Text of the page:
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Visa/MasterCard credit card fee settlement with retailers moves forward

Opposition from retail giants not derailing progress of largest antitrust settlement in history

Despite opposition from some of the country’s largest retailers, the biggest antitrust settlement in history is chugging right along.

The $7.2 billion whopper of a deal, between a class of retailers and Visa Inc., MasterCard Inc. and several banks, is meant to resolve allegations that the credit card companies and banks conspired to fix credit and debit card use fees, known as swipe fees, which cost stores every time a customer makes a purchase using a card. Under the terms of the settlement, the defendants would pay $6 billion to the class, and reduce the swipe fees for eight months, resulting in savings of $1.2 billion.

Wal-Mart, Target and the National Association of Convenience Stores all expressed disapproval for the settlement, mainly because it allows the credit card companies to raise the fees again in the future.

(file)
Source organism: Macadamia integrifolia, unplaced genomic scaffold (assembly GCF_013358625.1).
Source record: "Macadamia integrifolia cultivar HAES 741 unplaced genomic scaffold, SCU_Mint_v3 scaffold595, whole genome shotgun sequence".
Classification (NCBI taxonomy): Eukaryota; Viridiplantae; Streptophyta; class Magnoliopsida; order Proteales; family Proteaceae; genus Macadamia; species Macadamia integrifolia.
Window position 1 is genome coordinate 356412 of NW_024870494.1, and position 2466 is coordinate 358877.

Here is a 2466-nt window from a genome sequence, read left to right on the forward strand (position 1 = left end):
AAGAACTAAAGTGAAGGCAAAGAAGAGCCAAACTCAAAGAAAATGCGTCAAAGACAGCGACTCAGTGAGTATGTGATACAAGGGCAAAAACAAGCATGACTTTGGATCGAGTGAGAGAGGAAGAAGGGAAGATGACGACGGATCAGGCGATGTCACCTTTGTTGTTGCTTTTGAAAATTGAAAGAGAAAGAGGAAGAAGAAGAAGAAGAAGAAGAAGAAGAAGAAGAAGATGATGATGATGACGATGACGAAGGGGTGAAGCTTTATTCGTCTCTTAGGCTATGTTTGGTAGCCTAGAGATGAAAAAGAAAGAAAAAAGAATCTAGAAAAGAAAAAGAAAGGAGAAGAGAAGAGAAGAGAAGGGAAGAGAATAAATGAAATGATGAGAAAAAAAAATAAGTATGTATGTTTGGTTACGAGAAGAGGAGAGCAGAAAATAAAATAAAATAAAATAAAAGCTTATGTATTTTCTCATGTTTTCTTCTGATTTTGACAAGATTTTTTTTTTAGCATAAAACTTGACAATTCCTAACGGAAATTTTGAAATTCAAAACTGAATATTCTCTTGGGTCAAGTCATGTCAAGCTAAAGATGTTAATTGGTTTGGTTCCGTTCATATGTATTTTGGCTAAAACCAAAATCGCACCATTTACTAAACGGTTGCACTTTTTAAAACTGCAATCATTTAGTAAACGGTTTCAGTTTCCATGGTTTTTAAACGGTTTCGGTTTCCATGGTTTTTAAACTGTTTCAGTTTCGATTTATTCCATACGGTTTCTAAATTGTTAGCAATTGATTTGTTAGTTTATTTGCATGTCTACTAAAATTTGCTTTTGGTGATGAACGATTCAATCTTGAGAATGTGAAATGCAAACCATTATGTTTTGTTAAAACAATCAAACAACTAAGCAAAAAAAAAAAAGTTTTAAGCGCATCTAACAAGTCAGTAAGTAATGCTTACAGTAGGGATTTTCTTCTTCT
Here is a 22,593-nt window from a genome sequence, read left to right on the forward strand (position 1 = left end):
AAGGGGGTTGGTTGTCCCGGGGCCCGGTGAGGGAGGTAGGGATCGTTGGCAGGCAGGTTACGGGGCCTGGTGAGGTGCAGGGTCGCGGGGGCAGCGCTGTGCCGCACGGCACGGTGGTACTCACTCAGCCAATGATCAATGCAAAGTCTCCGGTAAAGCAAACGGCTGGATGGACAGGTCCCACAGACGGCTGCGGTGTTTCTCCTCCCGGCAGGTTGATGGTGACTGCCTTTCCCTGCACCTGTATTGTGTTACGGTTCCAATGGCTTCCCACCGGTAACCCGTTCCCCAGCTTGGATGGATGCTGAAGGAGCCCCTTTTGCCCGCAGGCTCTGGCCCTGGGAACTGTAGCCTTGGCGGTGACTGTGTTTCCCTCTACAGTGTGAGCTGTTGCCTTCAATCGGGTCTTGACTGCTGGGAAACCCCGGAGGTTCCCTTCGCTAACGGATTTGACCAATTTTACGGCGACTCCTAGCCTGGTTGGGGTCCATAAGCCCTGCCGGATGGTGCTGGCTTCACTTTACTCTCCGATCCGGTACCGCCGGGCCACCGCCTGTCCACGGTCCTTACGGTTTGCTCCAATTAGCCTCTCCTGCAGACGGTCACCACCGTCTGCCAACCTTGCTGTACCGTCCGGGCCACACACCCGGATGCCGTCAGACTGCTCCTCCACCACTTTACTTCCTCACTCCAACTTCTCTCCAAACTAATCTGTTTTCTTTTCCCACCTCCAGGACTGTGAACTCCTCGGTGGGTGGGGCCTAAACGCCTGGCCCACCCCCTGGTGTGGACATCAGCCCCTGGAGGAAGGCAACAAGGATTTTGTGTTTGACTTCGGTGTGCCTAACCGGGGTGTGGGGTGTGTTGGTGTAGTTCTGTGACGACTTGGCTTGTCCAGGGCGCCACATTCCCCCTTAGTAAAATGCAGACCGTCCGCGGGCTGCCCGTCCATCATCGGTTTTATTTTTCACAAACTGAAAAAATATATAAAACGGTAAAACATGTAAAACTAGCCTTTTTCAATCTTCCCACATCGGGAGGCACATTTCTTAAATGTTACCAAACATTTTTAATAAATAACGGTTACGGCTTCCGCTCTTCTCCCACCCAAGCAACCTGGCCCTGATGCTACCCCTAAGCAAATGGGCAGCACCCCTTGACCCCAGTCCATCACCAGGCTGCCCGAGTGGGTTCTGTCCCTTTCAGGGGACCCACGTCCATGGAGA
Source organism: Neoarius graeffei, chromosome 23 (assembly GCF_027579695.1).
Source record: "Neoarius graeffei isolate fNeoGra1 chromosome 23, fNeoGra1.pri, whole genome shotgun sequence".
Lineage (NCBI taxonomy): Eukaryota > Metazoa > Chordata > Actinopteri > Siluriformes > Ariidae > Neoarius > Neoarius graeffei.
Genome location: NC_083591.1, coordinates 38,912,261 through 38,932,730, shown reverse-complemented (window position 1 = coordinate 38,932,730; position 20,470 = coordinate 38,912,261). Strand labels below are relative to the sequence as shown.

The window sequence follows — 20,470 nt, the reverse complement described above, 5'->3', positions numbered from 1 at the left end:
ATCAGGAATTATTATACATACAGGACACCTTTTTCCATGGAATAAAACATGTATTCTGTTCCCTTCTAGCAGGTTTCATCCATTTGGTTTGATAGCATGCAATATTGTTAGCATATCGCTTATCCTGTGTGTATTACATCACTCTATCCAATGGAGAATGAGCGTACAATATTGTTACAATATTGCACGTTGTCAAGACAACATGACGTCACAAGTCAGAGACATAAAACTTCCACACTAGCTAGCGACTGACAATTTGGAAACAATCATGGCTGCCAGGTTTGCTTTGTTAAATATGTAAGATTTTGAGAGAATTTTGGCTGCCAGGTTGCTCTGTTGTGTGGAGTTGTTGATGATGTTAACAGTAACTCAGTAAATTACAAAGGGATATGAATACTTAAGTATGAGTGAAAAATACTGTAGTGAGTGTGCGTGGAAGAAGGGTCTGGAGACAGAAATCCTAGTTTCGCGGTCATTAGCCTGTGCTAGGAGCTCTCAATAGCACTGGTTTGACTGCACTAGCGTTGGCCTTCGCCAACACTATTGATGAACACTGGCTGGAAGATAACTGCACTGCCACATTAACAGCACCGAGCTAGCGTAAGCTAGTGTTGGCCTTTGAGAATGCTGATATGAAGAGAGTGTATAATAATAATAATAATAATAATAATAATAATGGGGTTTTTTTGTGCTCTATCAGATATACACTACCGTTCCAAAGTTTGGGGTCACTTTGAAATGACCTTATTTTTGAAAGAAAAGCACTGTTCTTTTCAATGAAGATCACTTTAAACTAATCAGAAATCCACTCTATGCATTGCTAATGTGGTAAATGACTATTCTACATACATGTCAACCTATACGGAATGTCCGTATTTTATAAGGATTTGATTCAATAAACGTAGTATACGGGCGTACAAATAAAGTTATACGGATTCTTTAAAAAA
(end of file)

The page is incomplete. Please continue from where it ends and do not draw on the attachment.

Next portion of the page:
But in spite of the resistance from some heavyweight players, the plaintiffs are not planning to make any changes to the proposed settlement before submitting it for preliminary approval by Oct. 19, according to co-lead counsel Craig Wildfang.

"We're going as fast as we can - not as fast as we'd like, but we're making progress," Wildfang told U.S. Magistrate Judge James Orenstein during a hearing in Brooklyn federal court.

Read more at Thomson Reuters.


Follow InsideCounsel’s coverage of the case:

Wal-Mart disapproves of $7.25 billion credit card fee settlement

Visa, MasterCard and banks agree to $7.25 billion settlement over credit card price fixing allegations

Merchants say card companies’ liable for more than $10 billion in damages

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